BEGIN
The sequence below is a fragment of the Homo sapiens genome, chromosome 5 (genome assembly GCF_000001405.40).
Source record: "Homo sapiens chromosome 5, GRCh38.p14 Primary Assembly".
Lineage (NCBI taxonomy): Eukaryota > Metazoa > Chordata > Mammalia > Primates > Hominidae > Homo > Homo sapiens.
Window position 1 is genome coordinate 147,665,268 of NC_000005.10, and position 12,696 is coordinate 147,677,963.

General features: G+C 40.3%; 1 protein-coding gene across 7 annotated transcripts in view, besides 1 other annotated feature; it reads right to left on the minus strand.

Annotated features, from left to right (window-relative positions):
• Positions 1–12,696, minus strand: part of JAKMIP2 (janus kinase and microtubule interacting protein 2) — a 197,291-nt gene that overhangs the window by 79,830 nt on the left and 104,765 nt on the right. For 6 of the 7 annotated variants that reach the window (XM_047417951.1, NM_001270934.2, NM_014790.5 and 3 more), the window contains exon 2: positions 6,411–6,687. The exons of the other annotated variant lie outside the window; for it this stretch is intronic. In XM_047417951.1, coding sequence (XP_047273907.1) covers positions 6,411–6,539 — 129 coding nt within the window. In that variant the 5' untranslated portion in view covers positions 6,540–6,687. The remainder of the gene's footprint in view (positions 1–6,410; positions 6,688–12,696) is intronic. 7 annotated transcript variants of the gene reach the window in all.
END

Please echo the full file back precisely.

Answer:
The sequence below is a fragment of the Homo sapiens genome, chromosome 5 (genome assembly GCF_000001405.40).
Source record: "Homo sapiens chromosome 5, GRCh38.p14 Primary Assembly".
Lineage (NCBI taxonomy): Eukaryota > Metazoa > Chordata > Mammalia > Primates > Hominidae > Homo > Homo sapiens.
Window position 1 is genome coordinate 147,665,268 of NC_000005.10, and position 12,696 is coordinate 147,677,963.

General features: G+C 40.3%; 1 protein-coding gene across 7 annotated transcripts in view, besides 1 other annotated feature; it reads right to left on the minus strand.

Annotated features, from left to right (window-relative positions):
• Positions 1–12,696, minus strand: part of JAKMIP2 (janus kinase and microtubule interacting protein 2) — a 197,291-nt gene that overhangs the window by 79,830 nt on the left and 104,765 nt on the right. For 6 of the 7 annotated variants that reach the window (XM_047417951.1, NM_001270934.2, NM_014790.5 and 3 more), the window contains exon 2: positions 6,411–6,687. The exons of the other annotated variant lie outside the window; for it this stretch is intronic. In XM_047417951.1, coding sequence (XP_047273907.1) covers positions 6,411–6,539 — 129 coding nt within the window. In that variant the 5' untranslated portion in view covers positions 6,540–6,687. The remainder of the gene's footprint in view (positions 1–6,410; positions 6,688–12,696) is intronic. 7 annotated transcript variants of the gene reach the window in all.